We introduce Style Tailoring, a recipe to finetune Latent Diffusion Models (LDMs) in a distinct domain with high visual quality, prompt alignment and scene diversity. We choose sticker image generation as the target domain, as the images significantly differ from photorealistic samples typically generated by large-scale LDMs. We start with a competent text-to-image model, like Emu, and show that relying on prompt engineering with a photorealistic model to generate stickers leads to poor prompt alignment and scene diversity. To overcome these drawbacks, we first finetune Emu on millions of sticker-like images collected using weak supervision to elicit diversity. Next, we curate human-in-the-loop (HITL) Alignment and Style datasets from model generations, and finetune to improve prompt alignment and style alignment respectively. Sequential finetuning on these datasets poses a tradeoff between better style alignment and prompt alignment gains. To address this tradeoff, we propose a novel fine-tuning method called Style Tailoring, which jointly fits the content and style distribution and achieves best tradeoff. Evaluation results show our method improves visual quality by 14%, prompt alignment by 16.2% and scene diversity by 15.3%, compared to prompt engineering the base Emu model for stickers generation.
Training text-to-image models with web scale image-text pairs enables the generation of a wide range of visual concepts from text. However, these pre-trained models often face challenges when it comes to generating highly aesthetic images. This creates the need for aesthetic alignment post pre-training. In this paper, we propose quality-tuning to effectively guide a pre-trained model to exclusively generate highly visually appealing images, while maintaining generality across visual concepts. Our key insight is that supervised fine-tuning with a set of surprisingly small but extremely visually appealing images can significantly improve the generation quality. We pre-train a latent diffusion model on $1.1$ billion image-text pairs and fine-tune it with only a few thousand carefully selected high-quality images. The resulting model, Emu, achieves a win rate of $82.9\%$ compared with its pre-trained only counterpart. Compared to the state-of-the-art SDXLv1.0, Emu is preferred $68.4\%$ and $71.3\%$ of the time on visual appeal on the standard PartiPrompts and our Open User Input benchmark based on the real-world usage of text-to-image models. In addition, we show that quality-tuning is a generic approach that is also effective for other architectures, including pixel diffusion and masked generative transformer models.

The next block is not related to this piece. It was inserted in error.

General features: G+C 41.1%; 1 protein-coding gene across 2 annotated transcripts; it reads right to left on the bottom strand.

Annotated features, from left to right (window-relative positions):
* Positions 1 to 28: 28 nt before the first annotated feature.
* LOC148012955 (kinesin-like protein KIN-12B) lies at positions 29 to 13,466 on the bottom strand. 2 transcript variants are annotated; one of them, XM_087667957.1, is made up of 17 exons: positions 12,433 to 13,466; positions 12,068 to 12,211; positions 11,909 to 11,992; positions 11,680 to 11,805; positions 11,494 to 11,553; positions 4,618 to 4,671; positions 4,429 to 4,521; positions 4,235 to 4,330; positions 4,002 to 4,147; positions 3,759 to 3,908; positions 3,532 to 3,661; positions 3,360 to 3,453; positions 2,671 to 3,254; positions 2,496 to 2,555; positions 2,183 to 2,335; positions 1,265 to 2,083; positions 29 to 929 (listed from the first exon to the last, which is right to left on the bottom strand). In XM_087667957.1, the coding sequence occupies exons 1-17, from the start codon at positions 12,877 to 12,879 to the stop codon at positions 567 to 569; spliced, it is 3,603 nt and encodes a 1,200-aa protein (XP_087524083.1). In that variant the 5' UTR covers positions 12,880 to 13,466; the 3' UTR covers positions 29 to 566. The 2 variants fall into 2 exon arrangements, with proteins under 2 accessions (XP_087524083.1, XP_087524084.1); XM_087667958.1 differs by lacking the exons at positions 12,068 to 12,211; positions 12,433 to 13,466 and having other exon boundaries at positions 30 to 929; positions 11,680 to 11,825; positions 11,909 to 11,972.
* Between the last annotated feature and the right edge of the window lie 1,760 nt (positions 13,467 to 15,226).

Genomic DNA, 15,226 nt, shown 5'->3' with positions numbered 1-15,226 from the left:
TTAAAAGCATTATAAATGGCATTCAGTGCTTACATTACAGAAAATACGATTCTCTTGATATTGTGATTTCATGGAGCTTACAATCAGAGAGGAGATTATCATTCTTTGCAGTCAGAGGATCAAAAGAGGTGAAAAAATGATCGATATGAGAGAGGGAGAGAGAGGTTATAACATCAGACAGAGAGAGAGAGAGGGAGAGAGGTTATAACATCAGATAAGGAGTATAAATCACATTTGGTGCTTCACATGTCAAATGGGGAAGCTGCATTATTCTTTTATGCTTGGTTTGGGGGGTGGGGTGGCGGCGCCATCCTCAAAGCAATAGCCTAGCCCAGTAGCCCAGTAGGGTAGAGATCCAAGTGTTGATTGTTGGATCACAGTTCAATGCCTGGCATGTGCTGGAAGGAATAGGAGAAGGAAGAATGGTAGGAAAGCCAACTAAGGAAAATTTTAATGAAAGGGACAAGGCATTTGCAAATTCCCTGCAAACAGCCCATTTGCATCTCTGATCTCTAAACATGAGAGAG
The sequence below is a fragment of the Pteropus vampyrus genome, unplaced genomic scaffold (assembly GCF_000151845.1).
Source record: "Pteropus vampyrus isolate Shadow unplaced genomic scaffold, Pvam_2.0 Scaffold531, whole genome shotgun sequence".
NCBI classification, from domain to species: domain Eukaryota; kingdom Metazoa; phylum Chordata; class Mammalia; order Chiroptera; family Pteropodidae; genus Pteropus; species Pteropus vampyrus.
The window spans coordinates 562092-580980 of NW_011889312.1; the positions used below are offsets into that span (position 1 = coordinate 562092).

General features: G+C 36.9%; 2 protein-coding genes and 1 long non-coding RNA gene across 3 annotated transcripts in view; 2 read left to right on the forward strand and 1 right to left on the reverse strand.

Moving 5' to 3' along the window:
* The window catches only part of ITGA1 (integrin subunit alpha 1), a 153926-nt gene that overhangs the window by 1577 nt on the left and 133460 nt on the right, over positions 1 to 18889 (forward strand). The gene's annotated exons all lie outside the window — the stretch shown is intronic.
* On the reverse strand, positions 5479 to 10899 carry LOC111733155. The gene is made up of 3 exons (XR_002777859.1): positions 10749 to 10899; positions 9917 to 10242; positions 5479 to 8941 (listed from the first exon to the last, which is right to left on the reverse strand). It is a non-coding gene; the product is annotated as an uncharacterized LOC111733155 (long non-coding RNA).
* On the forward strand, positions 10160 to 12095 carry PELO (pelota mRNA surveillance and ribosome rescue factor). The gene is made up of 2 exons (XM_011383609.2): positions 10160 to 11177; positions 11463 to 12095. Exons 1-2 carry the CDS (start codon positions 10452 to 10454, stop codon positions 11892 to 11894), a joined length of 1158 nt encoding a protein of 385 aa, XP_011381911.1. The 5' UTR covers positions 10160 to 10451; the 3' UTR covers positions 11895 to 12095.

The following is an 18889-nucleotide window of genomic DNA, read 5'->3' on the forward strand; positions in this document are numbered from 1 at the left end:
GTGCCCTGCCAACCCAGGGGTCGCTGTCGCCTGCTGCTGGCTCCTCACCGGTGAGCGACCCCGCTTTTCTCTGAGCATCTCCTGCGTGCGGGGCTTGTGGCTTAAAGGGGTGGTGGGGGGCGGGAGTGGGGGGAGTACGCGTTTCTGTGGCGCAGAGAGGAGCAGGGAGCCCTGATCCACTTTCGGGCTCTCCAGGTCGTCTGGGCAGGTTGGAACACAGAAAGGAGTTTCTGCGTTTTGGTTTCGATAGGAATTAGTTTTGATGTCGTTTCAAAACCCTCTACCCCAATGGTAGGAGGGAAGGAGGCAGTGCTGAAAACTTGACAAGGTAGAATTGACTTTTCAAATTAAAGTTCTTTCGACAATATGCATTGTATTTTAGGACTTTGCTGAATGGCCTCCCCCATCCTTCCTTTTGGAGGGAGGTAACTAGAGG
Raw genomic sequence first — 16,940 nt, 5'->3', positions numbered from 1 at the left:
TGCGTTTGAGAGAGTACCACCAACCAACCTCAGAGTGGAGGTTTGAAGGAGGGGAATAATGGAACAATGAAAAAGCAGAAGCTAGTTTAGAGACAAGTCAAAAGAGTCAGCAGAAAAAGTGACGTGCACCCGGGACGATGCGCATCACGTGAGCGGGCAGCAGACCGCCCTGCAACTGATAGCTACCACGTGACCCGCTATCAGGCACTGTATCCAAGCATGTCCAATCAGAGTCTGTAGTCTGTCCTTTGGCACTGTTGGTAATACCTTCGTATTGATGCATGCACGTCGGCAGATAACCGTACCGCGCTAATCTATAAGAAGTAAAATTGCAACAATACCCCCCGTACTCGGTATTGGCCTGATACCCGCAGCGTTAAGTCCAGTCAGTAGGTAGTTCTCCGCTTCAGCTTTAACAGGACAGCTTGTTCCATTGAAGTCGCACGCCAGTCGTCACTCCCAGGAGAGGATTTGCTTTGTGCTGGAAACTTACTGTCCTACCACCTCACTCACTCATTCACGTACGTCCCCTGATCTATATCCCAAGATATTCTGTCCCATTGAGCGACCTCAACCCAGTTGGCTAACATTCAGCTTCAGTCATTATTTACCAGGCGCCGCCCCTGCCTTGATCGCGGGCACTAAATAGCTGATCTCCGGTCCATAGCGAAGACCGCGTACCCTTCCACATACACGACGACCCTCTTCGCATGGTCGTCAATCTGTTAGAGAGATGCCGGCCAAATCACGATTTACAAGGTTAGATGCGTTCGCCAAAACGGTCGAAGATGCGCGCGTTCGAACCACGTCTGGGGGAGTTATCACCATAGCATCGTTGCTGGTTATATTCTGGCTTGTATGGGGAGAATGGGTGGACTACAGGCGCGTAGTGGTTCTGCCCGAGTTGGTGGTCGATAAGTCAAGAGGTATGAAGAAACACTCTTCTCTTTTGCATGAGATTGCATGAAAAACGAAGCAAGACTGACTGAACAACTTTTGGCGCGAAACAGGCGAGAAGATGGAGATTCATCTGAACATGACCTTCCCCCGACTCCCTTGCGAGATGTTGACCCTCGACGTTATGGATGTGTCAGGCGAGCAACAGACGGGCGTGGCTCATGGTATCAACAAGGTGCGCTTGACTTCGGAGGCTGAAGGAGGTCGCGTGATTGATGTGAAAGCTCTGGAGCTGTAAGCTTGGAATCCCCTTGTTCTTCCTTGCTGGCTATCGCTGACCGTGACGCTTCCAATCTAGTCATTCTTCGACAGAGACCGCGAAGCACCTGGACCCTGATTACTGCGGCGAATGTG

We present Ego-Only, the first training pipeline that enables state-of-the-art action detection on egocentric (first-person) videos without any form of exocentric (third-person) pretraining. Previous approaches found that egocentric models cannot be trained effectively from scratch and that exocentric representations transfer well to first-person videos. In this paper we revisit these two observations. Motivated by the large content and appearance gap separating the two domains, we propose a strategy that enables effective training of egocentric models without exocentric pretraining. Our Ego-Only pipeline is simple. It trains the video representation with a masked autoencoder finetuned for temporal segmentation. The learned features are then fed to an off-the-shelf temporal action localization method to detect actions. We evaluate our approach on two established egocentric video datasets: Ego4D and EPIC-Kitchens-100. On Ego4D, our Ego-Only is on-par with exocentric pretraining methods that use an order of magnitude more labels. On EPIC-Kitchens-100, our Ego-Only even outperforms exocentric pretraining (by 2.1% on verbs and by 1.8% on nouns), setting a new state-of-the-art.